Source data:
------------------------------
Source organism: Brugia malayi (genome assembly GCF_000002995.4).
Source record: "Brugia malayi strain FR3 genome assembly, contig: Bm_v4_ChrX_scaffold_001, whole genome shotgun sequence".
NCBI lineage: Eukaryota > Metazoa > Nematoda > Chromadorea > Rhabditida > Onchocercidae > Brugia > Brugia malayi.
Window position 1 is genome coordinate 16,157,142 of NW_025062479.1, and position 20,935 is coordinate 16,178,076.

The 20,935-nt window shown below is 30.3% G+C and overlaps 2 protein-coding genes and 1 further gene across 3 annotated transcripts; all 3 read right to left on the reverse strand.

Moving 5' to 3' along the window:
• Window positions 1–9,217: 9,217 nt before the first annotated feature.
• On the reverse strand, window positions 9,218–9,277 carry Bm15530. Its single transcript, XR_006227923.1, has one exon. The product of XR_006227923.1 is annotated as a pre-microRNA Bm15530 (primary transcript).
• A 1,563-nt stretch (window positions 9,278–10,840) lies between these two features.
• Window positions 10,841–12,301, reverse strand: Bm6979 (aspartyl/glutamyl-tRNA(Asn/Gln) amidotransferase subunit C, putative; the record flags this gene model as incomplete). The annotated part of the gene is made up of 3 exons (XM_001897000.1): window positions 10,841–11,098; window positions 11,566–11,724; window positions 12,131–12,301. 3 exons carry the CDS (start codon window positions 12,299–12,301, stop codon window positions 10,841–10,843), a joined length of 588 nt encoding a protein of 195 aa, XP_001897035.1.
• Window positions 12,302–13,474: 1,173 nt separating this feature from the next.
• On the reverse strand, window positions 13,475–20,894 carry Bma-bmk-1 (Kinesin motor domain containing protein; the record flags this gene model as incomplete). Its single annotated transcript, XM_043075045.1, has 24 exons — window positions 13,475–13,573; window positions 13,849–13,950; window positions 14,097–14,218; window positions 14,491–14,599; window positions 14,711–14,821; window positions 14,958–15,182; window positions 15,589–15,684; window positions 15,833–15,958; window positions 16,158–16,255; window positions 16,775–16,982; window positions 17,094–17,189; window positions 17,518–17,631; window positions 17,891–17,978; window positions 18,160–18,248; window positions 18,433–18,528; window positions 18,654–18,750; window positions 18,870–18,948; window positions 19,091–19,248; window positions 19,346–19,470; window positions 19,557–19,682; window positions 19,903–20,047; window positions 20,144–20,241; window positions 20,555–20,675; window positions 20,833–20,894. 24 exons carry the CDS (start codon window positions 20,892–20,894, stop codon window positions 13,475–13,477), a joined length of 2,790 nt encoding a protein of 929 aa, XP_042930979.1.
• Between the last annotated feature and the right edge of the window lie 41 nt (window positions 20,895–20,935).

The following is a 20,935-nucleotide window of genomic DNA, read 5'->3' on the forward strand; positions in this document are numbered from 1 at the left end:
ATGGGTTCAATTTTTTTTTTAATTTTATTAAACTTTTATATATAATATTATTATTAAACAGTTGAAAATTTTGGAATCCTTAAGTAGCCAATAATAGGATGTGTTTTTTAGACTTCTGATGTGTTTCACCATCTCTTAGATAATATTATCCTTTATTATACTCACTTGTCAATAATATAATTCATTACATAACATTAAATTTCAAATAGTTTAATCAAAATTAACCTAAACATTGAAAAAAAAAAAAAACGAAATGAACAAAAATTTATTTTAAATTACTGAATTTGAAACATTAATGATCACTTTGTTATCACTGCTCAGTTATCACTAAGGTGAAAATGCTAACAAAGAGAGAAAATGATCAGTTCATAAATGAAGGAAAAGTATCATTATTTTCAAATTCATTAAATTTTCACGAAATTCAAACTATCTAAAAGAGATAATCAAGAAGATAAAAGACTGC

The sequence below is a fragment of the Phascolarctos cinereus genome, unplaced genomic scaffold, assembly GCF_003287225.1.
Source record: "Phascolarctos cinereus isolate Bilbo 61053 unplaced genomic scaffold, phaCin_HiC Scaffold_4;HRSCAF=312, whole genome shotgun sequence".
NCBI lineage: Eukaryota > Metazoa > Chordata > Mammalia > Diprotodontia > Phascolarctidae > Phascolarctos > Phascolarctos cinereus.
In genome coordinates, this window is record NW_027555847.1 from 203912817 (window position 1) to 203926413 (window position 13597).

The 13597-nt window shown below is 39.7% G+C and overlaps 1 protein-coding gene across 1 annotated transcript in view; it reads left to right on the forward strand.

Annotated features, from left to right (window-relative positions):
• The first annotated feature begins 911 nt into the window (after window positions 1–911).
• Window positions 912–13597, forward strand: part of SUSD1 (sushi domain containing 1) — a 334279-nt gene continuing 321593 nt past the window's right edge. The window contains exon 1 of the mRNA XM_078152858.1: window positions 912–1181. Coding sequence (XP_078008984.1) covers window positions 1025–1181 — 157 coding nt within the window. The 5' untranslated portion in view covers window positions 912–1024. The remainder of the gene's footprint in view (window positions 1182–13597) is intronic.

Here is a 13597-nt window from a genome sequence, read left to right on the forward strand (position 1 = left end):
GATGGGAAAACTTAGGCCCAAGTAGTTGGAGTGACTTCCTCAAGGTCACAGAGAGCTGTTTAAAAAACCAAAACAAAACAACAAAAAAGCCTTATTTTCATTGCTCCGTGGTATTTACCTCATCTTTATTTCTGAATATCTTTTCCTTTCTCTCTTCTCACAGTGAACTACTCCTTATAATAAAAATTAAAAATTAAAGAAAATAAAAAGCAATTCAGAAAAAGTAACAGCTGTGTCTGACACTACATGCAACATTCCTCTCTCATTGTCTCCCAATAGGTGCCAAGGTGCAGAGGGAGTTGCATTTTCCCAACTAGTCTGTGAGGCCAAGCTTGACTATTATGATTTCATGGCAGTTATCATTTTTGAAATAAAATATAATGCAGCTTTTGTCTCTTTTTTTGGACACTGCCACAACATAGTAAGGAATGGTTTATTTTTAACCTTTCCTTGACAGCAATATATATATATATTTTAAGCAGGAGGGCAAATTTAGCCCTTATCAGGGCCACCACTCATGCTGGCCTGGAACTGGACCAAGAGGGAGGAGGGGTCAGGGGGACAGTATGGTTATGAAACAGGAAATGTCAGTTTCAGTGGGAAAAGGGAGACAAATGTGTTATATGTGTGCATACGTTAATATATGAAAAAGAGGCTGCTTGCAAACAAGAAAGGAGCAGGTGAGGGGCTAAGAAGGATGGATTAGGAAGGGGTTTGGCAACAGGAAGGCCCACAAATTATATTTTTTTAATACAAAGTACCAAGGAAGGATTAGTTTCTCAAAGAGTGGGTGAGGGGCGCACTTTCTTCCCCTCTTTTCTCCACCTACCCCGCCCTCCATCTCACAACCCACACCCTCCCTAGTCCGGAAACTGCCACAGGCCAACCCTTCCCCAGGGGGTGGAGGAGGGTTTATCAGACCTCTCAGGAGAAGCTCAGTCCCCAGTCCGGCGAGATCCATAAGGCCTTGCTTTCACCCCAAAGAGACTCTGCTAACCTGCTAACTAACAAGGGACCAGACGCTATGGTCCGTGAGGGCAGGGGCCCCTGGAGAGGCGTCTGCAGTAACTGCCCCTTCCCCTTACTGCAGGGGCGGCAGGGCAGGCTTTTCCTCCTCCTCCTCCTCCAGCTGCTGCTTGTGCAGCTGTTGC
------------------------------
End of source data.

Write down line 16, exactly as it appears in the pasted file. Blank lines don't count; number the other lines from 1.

The sequence below is a fragment of the Phascolarctos cinereus genome, unplaced genomic scaffold, assembly GCF_003287225.1.